Water softening is a process in which water flows through a bed of resin to exchange the hardness ions, calcium and magnesium, for sodium ions. When the resin has reached its capacity for holding hardness ions, the water softener initiates a regeneration cycle. During this cycle, a sodium chloride brine solution flows through the resin and effectively reverses the process by exchanging sodium ions for hardness ions, and flushing the hardness ions down the drain.
1. What Is Resin?
Resin is the ion exchange media used commonly in water softening applications. The most widely used resin in the industry is polystyrene-type gel resin. This resin has a very porous, skeletal structure and each bead ranges in size from 0.3-1.2mm, containing approximately 45% moisture. The building blocks of this type of resin are Polystyrene and Divinylbenzene (DVB). To better understand the function of the resin bead and the failure mechanisms associated with it, consider the following analogy where the spherical sponge represents polystyrene and the elastic bands represent DVB.
Several elastic bands are wrapped around the sponge that is compressed more and more with each elastic band that’s added. The “bead” becomes stronger and more compact with this process known as “crosslinking”. Crosslinking varies from 2-20% DVB content, but the most commonly used in softening applications are 8% and 10%. The 10% crosslinked resin offers up to 50% longer life and 10% additional capacity than the 8% crosslinked resin. A higher degree of crosslinking leads to a decreased bead size and therefore a greater number of beads allowed per cubic foot of resin. More beads per cubic foot effectively allows for more functional groups to attract hardness ions, resulting in a greater capacity.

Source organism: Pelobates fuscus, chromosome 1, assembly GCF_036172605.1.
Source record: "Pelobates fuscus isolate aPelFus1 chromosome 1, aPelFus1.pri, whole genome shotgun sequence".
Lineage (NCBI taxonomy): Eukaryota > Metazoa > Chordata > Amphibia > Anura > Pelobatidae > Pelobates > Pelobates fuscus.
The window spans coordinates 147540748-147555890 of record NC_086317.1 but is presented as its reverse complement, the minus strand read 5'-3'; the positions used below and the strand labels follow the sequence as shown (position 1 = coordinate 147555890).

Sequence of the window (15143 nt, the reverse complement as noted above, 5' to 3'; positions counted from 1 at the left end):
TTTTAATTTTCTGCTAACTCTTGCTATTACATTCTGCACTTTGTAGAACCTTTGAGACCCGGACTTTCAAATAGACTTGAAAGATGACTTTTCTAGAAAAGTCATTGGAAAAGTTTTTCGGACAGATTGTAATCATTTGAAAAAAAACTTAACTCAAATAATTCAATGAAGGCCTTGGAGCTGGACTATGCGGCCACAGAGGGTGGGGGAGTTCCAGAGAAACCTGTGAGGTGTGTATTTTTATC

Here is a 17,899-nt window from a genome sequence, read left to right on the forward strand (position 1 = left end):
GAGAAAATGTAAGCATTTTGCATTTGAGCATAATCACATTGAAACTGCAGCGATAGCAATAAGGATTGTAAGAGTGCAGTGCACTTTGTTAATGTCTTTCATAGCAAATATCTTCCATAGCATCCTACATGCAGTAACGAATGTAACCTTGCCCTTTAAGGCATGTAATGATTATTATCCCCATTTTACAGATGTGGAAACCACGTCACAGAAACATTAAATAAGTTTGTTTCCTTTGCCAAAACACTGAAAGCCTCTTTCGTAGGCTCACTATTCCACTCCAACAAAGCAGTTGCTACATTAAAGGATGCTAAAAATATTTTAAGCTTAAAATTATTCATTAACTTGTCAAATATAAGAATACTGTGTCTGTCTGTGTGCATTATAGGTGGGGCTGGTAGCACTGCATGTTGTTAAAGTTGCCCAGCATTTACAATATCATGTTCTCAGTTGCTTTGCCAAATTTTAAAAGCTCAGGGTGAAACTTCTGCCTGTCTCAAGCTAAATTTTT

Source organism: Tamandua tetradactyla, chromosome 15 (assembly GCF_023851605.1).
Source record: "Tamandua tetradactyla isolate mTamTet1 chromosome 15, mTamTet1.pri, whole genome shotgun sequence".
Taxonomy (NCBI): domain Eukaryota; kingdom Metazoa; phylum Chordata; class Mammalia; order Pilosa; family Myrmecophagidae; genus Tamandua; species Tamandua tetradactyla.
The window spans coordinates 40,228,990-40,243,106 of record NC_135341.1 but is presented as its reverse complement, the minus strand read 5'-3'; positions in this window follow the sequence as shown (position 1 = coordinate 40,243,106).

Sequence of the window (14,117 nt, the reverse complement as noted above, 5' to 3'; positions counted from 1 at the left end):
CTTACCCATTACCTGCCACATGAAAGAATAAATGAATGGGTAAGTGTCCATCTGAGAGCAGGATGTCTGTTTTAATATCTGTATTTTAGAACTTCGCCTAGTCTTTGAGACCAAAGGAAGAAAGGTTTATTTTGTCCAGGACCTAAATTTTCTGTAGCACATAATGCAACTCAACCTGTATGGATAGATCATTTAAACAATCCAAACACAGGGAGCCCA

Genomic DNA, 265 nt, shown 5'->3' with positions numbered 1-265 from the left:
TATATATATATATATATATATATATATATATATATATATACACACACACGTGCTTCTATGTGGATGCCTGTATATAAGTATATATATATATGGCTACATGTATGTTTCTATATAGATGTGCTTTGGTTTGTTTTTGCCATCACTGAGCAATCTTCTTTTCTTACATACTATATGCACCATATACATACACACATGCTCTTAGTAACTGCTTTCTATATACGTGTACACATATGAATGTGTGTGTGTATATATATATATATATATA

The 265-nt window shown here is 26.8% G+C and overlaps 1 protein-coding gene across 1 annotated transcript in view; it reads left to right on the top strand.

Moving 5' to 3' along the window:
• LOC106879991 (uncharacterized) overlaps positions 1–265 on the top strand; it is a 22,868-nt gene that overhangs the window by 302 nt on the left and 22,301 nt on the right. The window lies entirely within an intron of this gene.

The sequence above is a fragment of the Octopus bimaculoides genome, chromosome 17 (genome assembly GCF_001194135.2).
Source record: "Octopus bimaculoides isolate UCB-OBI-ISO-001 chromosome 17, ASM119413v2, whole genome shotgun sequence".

2. How Long Does it Last?
Contrary to popular belief, resin does not last forever. Throughout the life of a water softener, resin is under constant attack from hydraulic shock, oxidation, osmotic shock, general attrition, fouling and more. Resin manufacturers often use ten years as a general rule for expected lifetime, but this can change significantly depending on the conditions to which the resin is subjected.
3. What are the Failure Mechanisms?
There are many failure mechanisms associated with the resin bead and the following are brief descriptions of some of the most common:
- Water Hammer (Hydraulic Shock)
The sudden interruption of high pressure water flow causes the resin beads to “slam” against the side of the tank and will lead to cracked and/or broken beads. Avoiding fast acting solenoid valves in the system design is advisable to minimize this risk.
- Oxidation (Chlorine Attack)
Consider chlorine attack to be analogous to “snipping away” the elastic bands around the spherical sponge causing the bead to lose strength, swell, and retain higher moisture content. The number of ion exchange sites will remain unchanged with swelling but the resin beads now occupy a larger volume within the tank. This can lead to cracked and/or broken beads.
- Osmotic Shock